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Tips For Exercising When You're Fighting Fatigue

tired woman

It can be really frustrating when you want to exercise but you're too tired to make it happen, and this in turn can affect your motivation. Whether it's just general tiredness, life circumstances, stress, a medical condition or you've hit full on burnout, there are still ways to get your body moving to suit your energy levels.

Be kind to yourself

Too often we're told to push through and get on with it, but if you're already tired and then you add to that by doing an intense workout, you're giving your nervous system signals that you're in fight or flight mode. Whatever feelgood endorphins you get may be short-lived, and the overall result could end in worse fatigue once the initial energy rush wears off. Repeated over time, this can lead to burnout which often happens with people in stressful jobs or living situations - especially if you're not getting enough sleep.

It would instead be better to get some decent rest (we're talking sleep, a quick nap... not watching television or scrolling through your phone!) and then attempt an activity to suit your energy levels. When you feel decently well-rested, that's the time to hit the harder workouts!

Address the reason you're fatigued

This may seem pretty obvious, but sometimes it's easier said than done. There are things we can control and things that we can't. Are you doing everything within your control to address the reason you're tired? If not, why not? What little change/s could you make to prevent the onset of fatigue in the first place?

For example, if you're tired because you're not getting enough sleep, could you have an earlier bed time to get in more hours? An afternoon nap to catch up? Try white noise to keep you asleep if you're waking up frequently? If you're tired because you're running out of fuel, could you change the timing of your meals? Include quality low-GI carbs for steady slow release energy?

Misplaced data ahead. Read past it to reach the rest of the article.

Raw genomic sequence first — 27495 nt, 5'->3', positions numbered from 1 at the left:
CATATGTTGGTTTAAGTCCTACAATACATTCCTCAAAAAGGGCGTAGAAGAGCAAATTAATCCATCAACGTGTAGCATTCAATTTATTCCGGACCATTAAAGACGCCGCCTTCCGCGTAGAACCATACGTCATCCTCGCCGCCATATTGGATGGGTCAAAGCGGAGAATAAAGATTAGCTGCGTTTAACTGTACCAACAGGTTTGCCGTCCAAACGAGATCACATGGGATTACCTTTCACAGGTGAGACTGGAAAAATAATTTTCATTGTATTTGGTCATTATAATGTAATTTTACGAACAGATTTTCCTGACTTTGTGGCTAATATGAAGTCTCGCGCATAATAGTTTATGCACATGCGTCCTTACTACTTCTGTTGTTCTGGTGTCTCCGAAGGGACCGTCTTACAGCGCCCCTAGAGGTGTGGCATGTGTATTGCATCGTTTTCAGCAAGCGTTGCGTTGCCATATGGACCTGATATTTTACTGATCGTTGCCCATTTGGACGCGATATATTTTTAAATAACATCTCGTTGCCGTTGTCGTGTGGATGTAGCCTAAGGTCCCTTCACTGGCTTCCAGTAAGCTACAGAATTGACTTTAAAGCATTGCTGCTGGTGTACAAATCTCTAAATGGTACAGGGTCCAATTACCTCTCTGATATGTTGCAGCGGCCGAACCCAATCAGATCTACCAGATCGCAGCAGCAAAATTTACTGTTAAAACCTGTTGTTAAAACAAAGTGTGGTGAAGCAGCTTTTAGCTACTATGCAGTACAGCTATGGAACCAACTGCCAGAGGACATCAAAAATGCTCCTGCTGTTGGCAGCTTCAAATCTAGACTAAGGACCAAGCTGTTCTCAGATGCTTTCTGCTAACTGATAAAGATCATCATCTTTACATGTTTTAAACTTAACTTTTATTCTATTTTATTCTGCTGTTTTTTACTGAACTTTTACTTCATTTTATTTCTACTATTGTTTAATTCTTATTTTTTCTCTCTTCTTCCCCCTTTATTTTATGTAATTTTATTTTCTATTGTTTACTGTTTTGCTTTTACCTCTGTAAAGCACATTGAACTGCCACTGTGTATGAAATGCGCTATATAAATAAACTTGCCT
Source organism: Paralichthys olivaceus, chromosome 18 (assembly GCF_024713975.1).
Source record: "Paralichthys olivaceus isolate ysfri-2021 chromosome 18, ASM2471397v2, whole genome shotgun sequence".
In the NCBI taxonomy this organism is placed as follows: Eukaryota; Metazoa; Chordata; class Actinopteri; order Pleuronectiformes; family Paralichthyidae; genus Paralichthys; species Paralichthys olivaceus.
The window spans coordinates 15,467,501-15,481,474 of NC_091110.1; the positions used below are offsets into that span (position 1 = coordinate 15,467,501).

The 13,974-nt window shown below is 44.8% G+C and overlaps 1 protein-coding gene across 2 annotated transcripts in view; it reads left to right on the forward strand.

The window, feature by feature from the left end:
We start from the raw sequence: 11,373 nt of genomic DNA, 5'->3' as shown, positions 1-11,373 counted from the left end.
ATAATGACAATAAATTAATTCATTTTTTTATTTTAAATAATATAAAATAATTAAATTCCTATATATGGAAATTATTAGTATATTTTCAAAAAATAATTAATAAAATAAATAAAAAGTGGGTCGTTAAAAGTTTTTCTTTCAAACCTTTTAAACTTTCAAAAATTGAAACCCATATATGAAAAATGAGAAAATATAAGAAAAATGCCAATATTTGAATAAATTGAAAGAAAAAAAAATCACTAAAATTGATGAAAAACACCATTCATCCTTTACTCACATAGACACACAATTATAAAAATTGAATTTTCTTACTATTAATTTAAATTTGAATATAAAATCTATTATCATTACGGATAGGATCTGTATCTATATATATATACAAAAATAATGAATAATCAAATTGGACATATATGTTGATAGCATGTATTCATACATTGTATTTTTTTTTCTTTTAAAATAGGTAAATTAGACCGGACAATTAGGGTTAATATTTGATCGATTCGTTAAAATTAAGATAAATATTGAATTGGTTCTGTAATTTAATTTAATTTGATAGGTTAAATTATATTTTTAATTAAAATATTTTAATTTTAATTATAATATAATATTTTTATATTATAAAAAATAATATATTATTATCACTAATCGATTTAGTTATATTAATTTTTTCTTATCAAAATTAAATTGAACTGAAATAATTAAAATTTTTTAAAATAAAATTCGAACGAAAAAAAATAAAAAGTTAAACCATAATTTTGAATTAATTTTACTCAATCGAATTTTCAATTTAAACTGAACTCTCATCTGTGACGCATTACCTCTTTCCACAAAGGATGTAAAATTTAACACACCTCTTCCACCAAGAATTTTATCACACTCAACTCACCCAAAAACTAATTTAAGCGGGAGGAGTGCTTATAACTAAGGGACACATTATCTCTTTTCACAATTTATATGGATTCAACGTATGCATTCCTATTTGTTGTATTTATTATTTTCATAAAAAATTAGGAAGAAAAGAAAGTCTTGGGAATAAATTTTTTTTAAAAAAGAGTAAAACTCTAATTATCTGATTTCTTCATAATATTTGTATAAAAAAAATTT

Fatigue can often be an issue for mums with small children - it can be helpful to remember that they won't be small and going through periods of change so often forever. Do what you can within your energy levels and know that there will be plenty of time for you to up your exercise efforts later once your child is older.

Take on low intensity exercise

Exercise doesn't have to be difficult or fast-paced to get benefits from it. Some activities you could do include:

  • Yin or slow flow yoga (as opposed to more intense flow such as Ashtanga or Bikram)
  • Stretching
  • Walking. You could change up the scenery and go in the forest, around a nearby park, venture out into your neighbourhood or walk by the water - sometimes walking by the ocean can help alleviate fatigue.
  • Water walking

You could also break up your exercise throughout the day; if you find longer workouts hard to tolerate, break them up into 5 minute blocks during the day instead.

Hopefully as your body becomes used to your training (balanced with a good rest and recovery routine), your tolerance to it will grow and you'll be able to train for longer or at a higher intensity. Your body will give you signals if it's not happy about what you're doing, so if an exercise activity makes you feel exhausted, you're unable to hold a conversation or you're feeling sick/dizzy, these are signs you should take it down a notch or stop and rest.

Image / DepositPhotos

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